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Wood Floor SANDING
- Wood Floor Staining
- Wood Floor Gap Filling
- Wood Floor Repairs
- Wood Floor Finishes
- Types of Hardwood Flooring
- Fitting Recommendations
- Installation Methods
Wood Description
Flooring advice
Choosing Wood Flooring
Unfinished Solid Oak Flooring
Tuscan Solid Wood Flooring
Prefinished Solid Oak Flooring
Artistico Engineered - Unfinished
Artistico Engineered - Oiled
Artistico Engineered - Lacquered
Tuskan Engineered - 1 strip
Tuskan Engineered - 3 strip
Tuskan Engineered - Elite
Oak Parquet Flooring
Krono Supernatural Classic
Krono Supernatural Narrow
Predesigned Floors
Art Mosaic Panels
Wood Floor Underlay
DPM & Primers
Wood Floor Adhesives
Gap Fillers
Bona Naturale
Bona Sportive System
Stains & Colors
Mouldings and Skirtings
Wood Floor Sanders
European Walnut Worktops
Oak Worktops
Am. Black Walnut Worktops
Tiger Walnut Worktops
Beech Worktops
Iroko Worktops
Sapele Worktops
Cherry Worktops
Ash Worktops
Wenge Worktops
Zebrano Worktops
Wood Floor Gap Filling and Staining

Wood Floor Gap Filling

Improving the look of your wooden floor is a major goal of the effective wood floor restoration, therefore processes like gap filling are essential.

Gap Filling is highly recommended for wooden floors. If you have wide gaps in your floor, gap filling could be the answer. It is an effective way so air and dust cannot rise through them and into the room. The natural shrinking of the wood causes the gaps to go wider, sometimes up to 6mm. On the ground floor or if you have a cellar there will be a constant draught coming from the gaps.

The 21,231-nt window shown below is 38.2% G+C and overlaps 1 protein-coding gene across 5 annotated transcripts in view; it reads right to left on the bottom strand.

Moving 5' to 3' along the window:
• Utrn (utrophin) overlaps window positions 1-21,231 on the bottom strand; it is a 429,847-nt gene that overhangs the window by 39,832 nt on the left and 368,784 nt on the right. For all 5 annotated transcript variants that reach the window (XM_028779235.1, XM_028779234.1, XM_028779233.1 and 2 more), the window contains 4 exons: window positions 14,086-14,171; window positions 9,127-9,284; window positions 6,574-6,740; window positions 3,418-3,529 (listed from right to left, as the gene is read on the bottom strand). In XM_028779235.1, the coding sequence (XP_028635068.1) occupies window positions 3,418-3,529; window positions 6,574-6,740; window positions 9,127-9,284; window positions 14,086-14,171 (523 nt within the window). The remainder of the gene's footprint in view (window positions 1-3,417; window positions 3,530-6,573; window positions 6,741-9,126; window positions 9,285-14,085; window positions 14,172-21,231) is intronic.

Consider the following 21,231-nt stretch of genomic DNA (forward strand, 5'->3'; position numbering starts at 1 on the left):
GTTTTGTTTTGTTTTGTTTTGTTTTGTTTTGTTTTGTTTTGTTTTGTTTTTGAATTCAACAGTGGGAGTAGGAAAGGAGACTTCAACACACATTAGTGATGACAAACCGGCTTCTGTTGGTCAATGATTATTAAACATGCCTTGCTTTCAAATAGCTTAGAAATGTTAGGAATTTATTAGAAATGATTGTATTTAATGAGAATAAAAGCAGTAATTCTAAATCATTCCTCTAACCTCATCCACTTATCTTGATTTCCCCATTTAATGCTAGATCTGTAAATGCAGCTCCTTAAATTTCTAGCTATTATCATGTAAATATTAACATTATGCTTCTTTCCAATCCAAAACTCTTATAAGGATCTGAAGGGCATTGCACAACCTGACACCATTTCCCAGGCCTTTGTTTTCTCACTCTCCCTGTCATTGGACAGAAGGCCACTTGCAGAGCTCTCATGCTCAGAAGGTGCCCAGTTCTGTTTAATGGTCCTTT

If the gaps are not more than 4mm wide and once it is certain that the gap filling mixture will stay stable in between well fixed boards, the finest saw dust that has come off at the sanding process can be mixed with resin-based filler and applied. Wider gaps of 4mm or larger must be filled using wood slivers.

Wood Floor Staining

Wood Floor Staining is recommended in cases of floor with dull, washed colours or when you need it to better match up your home interior and taste.

The key to staining hardwood floors and achieving durable finish is in the preparation. The surface that the stain will be applied on must be sanded and thoroughly cleaned of all dust. The natural colour, structure and porosity of the wood, as well as the fineness of the sanded finish, have a very significant effect on the resulting colour. Staining wooden floors is not so simple as it may looks, it takes skill and focus to obtain proper results. Different types of wood take stain differently and some of them can prove to be particularly troublesome. Most suitable for staining are coarse-grained, ring porous hardwoods (oak, ash). When used on fine-grained wood from deciduous and coniferous trees the stain tends to make sanding marks stand out and leave behind an uneven colouration. So we believe you will be better off leaving the job to professionals.

Stain can be applied to the floor using rags, rollers or a stainless steel trowels. When we use a trowel the stain needs to be distributed evenly using a floor machine fitted with Special Pad beige. For old floors with joints it is good to use a roller, instead of a trowel, for wiping (not rolling) the stain onto the wood. Here is also important to remember to apply it very evenly across the entire surface.

We will make you a small sample to see how it would look like before applying the stain everywhere. We use only top of the range professional products from approved companies like Bona, Osmo and Morrells, which supply a great variety of colours. The various stains can also be mixed together to create an even wider range of colours to choose from.

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